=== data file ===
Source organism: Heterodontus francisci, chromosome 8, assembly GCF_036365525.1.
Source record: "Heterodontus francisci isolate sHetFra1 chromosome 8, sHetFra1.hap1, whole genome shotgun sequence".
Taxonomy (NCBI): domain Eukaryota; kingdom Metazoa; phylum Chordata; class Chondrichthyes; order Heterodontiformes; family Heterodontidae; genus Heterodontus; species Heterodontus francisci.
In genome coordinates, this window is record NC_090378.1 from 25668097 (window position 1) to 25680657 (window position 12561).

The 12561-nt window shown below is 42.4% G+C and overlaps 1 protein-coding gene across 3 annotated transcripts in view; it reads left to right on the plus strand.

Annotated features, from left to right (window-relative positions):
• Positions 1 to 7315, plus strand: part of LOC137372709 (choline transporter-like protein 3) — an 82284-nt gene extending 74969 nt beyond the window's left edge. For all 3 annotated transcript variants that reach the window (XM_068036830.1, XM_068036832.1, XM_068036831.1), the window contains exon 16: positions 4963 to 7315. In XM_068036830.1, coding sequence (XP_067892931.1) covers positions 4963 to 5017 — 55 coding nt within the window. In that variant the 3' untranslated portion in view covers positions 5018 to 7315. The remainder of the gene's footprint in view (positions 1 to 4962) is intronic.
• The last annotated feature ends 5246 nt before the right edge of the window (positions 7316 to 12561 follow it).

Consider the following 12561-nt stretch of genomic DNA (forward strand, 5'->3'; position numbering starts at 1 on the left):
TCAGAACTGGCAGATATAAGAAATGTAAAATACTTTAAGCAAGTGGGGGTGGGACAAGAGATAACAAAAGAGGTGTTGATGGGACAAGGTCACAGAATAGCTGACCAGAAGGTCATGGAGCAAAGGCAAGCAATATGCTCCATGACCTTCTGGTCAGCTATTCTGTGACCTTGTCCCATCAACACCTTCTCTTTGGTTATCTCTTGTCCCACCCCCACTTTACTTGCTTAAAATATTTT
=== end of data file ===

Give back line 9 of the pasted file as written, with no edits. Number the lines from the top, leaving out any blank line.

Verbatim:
Consider the following 12561-nt stretch of genomic DNA (forward strand, 5'->3'; position numbering starts at 1 on the left):